“I hate being a pastor’s wife. My experience from the church has been a re-enactment of my own past trauma,” she says with a trembling voice.
I remain quiet, holding the tension for a bit longer.
“How will you take your power back from this re-enactment?” I ask with curiosity.
This client is one of twelve pastor’s wives that I work with in my practice. Their stories are all different, but their experience in the church is hauntingly similar. This pastor’s wife has just completed her Masters of Psychology and two years of her own therapy. She is weeping that she may have to leave the church altogether. My heart hopes to help salvage her relationship with herself and God. I long to invite her to bring her voice to her role as a pastor’s wife.
“Why don’t you ask your husband if you can teach a series on psychology and the church?” I ask.
My question is met with heavy silence. She looks up at me, her eyes wide with bewilderment. She has never thought of teaching at her own church. I have to restrain my frustration at another brilliant and highly-educated woman who has remained silent in the Western church culture. Sadly, we both know the answer. Although her husband would welcome her voice and expertise, her gender would never be invited by their congregation to the pulpit.
The most common complaint of middle-aged women in my practice is a lack of knowing their life’s calling and using their voice in this world. Research shows us that a woman who has not established a strong self-identity will struggle to feel self-worth and fulfillment. The number one indicator of a woman’s well-being is her level of self-identity, and the second indicator is the community that bears witness to her life. In short, self-awareness and friendships are vital to wellness.
Many women have been raised in an objectifying society, and most Christian women have been groomed to be subordinate by a Western patriarchal culture. The female has been unconsciously named through a patriarchal reading of Scripture as the “weaker vessel,” “taken from the rib of a man,” or taught that she is to not speak, teach, or preach in church. This narrative, coupled with objectifying media that reduces women down to their body image as a measure of worth, has left many women without the most important tool for success–self-identity.
The godly female voice has been under attack.
The pyramid of power often looks like God, male pastor, husband, wife, and children. Regardless of whether you hold complementarian or egalitarian beliefs, the psyche of the woman is not well in our Christian society.
The Western Christian church has a history of male dominance. As Mike Cosper states in his podcast The Rise and Fall of Mars Hill, “The church seemingly is more comfortable to be led by misogynistic leaders.” Spiritual trauma shows up deeply ingrained in women who believe they must serve the male voice in their life rather than show up individuated and require from it. In the Creation story the female was deemed the “helpmate” to men, which translates in Hebrew as “savior” to men. The objectifying lens on our Christian narrative implies to both males and females that women are subordinate to men. This ingrained belief keeps women from naturally seeking their own self-identity and ultimately keeps them from knowing their voice in the Christian world.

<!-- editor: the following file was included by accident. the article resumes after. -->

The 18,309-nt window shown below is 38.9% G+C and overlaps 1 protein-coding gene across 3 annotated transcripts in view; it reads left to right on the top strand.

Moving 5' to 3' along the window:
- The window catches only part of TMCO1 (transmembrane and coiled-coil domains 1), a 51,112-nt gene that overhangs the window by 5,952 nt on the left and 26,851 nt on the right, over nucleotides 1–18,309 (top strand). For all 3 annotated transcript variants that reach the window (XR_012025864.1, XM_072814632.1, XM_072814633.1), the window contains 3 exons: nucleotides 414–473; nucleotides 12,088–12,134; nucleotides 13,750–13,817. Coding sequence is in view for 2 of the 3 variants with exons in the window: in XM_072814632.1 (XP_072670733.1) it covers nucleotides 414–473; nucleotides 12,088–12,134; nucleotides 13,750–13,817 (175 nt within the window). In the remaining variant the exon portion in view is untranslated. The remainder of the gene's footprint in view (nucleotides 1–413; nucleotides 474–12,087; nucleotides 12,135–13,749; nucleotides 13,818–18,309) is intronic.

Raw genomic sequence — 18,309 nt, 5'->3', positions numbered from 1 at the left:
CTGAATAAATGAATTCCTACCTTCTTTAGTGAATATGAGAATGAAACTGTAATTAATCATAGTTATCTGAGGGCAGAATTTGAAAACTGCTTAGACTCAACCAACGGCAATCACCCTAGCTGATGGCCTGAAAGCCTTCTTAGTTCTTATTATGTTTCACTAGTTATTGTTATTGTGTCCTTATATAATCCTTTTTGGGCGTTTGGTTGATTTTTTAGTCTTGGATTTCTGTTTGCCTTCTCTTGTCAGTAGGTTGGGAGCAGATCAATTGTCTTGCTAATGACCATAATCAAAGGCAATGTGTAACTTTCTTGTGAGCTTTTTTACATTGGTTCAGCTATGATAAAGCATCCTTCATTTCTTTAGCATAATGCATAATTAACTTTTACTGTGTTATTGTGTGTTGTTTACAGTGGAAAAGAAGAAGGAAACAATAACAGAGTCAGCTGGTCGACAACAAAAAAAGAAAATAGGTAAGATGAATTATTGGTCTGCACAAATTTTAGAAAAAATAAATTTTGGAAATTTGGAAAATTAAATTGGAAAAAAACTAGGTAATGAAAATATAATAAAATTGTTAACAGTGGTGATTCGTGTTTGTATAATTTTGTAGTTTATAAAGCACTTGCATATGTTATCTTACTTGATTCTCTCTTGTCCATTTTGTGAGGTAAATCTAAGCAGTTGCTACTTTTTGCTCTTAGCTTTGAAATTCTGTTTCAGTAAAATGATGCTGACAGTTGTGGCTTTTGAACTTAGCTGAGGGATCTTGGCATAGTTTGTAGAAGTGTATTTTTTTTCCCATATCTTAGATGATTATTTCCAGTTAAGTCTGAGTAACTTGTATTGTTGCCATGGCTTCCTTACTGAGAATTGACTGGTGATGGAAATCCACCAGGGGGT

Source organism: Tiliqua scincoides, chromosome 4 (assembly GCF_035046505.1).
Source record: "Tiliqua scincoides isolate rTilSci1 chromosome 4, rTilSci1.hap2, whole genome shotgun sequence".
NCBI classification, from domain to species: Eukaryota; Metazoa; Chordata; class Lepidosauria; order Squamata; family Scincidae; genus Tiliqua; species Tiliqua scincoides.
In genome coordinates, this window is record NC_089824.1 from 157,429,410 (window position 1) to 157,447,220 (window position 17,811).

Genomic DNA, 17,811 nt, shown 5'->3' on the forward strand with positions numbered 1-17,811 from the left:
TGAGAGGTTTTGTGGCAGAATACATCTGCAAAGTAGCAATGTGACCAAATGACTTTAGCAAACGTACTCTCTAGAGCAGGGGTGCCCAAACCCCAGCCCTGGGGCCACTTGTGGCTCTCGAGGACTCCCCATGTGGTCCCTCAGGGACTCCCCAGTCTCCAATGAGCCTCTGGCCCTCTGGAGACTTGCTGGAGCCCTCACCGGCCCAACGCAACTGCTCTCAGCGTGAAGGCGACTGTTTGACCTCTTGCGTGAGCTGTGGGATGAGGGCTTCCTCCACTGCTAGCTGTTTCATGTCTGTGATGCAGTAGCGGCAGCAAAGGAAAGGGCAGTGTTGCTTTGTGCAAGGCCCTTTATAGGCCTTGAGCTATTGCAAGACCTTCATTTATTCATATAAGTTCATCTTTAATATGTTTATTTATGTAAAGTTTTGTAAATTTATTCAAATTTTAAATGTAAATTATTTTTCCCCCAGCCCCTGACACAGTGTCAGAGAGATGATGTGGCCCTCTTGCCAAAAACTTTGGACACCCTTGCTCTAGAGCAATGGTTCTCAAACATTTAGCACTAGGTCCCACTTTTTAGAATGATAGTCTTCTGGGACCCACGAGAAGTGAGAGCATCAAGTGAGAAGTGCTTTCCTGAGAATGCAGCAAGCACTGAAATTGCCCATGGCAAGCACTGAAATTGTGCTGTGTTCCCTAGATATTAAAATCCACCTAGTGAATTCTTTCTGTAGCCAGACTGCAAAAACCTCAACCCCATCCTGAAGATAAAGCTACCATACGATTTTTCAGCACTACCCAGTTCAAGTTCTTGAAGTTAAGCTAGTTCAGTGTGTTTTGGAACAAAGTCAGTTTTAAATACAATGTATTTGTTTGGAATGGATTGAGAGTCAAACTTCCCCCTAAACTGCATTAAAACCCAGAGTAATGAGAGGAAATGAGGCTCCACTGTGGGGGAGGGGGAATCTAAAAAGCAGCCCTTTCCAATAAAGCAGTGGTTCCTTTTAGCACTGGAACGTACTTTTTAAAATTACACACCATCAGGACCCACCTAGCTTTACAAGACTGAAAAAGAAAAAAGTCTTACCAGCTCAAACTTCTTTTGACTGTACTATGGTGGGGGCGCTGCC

My client is looking at me in silence, but her eyes have shifted from sadness to disbelief. “Have I really been serving a church for 24 years that doesn’t believe in my voice?” she asks.
Internalized sexism is one of women’s greatest betrayals. Women find that they have come to participate in the misogyny that has spiritually traumatized them. While the lack of female voices in the church is tragic, it doesn’t break my heart as much as the disconnect that happens in women’s spiritual relationships with God.
When we illuminate the spiritual abuse that has been perpetuated onto women in the Western church, we begin to see the Christian female name her own distance with a male-dominant God. I have found the plight of a woman is untangling and individuating herself from men. First, she must do the work to leave her father’s house, such as a daughter finding freedom from her father’s ownership of her. Second, she must engage Genesis 3:16 that “she will long for her husband and he will rule over her.” Spiritual trauma shows up deeply ingrained in women who believe they must serve the male voice in their life rather than show up differentiated and bring their whole self to the relationship.
At the end of our session, my client thanks me for our time. As she opens the door to leave, she turns and looks at me, “I know what I must do now. I must use my voice.”
Christy Bauman, LMHC is committed to helping women come into their true voice. She offers meaning-making and storywork consulting. She is the author and producer of three works: Theology of the Womb, A Brave Lament, and Documentary: A Brave Lament. She is a psychotherapist, supervisor, and adjunct professor who focuses on the female body, sexuality, and theology. Christy is co-director of Christian Counseling Center for Sexual Health and Trauma with her husband Andrew. They live in Seattle with their three kids: Wilder, Selah, and River.